Should one artery block, threatening a stroke, the Circle of Willis can deliver blood to the deprived side of the brain, to compensate.

The Circle also acts to absorb pressure waves in the arteries, as they pulsate with each beat of the heart. At times though, the pressure builds and aneurysms (balloon-like bulges) arise in the arteries, which may then bleed.

Cowper’s glands

Discomfort and dryness during sex can be relieved by lubricants. Everything from egg white to yoghurt has been experimented with (but not recommended by doctors), in the pursuit of a natural solution, but did you know that your body makes its own natural lube?

Sitting right next to the well-known prostate gland are the often-neglected, lubricant-secreting Cowper’s glands. Similarly, pea-sized Bartholin glands are found just behind and either side of the lips that surround the entrance to the vagina.

Named after surgeon William Cowper (1666-1709) and Danish anatomist Caspar Bartholin Secundus (1655-1738), these glands also help neutralise traces of acidic urine with their thick secretions, helping sperm survive.

But Cowper doesn’t take all the credit for aiding our understanding of this body part. As with most discoveries, it takes a team, and centuries of discussion, dissection and debate to advance ideas.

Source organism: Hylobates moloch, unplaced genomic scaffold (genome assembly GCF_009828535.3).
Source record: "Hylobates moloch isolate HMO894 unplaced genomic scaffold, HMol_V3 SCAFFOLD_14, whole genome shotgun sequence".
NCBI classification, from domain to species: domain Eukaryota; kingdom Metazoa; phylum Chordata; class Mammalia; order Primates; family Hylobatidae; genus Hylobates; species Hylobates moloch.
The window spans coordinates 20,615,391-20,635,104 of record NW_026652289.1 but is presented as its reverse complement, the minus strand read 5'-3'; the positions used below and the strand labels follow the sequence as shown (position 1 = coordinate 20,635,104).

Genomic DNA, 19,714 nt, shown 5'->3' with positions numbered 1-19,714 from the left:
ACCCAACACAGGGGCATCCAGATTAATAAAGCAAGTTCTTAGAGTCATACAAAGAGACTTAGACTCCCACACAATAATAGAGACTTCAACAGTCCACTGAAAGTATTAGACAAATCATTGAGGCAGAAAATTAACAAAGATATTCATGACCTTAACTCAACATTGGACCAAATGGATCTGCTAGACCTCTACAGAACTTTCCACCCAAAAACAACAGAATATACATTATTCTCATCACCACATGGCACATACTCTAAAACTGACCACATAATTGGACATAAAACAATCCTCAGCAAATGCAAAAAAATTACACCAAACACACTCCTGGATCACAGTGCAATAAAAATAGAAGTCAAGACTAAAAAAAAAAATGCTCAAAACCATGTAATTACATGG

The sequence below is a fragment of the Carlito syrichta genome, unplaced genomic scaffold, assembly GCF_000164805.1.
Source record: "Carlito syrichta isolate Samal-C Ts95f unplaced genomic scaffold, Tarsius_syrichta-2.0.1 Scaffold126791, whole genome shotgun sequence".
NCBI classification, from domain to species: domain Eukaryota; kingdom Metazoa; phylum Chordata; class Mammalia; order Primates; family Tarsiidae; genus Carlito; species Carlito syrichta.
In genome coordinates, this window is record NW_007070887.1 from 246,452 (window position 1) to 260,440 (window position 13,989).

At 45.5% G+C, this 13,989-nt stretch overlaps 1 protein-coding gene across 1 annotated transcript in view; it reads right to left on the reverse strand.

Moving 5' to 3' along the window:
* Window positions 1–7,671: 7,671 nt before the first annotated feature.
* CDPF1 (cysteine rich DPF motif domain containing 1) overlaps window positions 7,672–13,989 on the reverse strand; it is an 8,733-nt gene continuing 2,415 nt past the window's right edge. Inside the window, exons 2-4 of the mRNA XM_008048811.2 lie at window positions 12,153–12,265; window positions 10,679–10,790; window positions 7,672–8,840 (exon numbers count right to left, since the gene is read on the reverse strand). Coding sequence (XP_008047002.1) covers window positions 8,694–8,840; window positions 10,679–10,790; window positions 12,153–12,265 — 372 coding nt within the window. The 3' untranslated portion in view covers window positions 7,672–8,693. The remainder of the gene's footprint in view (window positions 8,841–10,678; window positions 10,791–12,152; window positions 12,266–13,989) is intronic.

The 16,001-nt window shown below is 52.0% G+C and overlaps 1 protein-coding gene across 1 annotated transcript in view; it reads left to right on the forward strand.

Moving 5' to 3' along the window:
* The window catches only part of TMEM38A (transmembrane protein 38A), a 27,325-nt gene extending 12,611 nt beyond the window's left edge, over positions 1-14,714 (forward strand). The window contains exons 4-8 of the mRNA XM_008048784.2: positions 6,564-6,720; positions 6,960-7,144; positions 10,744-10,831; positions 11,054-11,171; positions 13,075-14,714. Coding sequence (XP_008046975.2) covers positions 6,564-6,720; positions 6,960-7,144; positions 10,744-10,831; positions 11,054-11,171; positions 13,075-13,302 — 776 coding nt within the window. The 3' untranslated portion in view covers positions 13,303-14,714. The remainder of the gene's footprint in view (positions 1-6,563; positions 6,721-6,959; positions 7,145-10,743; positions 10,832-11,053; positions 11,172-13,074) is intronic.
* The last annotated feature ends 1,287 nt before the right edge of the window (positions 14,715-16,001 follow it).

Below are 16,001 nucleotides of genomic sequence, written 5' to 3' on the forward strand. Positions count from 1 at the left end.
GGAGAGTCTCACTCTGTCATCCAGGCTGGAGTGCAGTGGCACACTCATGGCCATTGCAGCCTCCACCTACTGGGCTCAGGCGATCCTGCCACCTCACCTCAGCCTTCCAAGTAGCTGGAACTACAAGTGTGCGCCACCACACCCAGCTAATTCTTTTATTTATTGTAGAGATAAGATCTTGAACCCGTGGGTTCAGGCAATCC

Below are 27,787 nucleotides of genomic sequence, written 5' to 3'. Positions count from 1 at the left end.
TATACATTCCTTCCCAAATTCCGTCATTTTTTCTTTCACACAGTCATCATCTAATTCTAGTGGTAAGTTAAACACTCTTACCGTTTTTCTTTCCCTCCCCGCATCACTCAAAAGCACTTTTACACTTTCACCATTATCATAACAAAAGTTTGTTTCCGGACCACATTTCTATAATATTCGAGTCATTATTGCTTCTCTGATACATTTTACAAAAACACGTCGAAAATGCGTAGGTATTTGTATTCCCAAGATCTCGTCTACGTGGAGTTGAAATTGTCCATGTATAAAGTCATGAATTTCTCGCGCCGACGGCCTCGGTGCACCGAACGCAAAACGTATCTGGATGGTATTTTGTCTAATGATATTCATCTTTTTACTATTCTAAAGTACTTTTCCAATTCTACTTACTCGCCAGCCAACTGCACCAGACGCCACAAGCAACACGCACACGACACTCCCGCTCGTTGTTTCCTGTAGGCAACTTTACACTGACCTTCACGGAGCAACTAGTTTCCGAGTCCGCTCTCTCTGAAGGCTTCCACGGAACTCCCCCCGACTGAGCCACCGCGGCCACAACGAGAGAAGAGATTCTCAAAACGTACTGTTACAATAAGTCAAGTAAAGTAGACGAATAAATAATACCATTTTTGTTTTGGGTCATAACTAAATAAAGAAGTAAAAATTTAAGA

"As far back as the 16th century, artist and anatomist Leonardo da Vinci was drawing (and re-drawing) the reproductive system"

As far back as the 16th century, artist and anatomist Leonardo da Vinci was drawing (and re-drawing) the reproductive system, dispelling, for one, the long-held myth that sperm travelled from the brain to the penis.

Naming body parts after men not only silences those scientists who came before, but it risks offending (where are all the women?), and often tells us very little about what the body part actually does.

Arguments exist on both sides for so-called eponyms to be abandoned. When writing on often-forgotten body parts though, one thing can be said: the Circle of Willis is a lot more memorable as a name than the alternative “cerebral arterial circle”. And Cowper’s is recalled more readily than “bulbourethral glands”.

When your name is easily forgotten, yet you are really rather remarkable, an aide-memoire can be an advantage.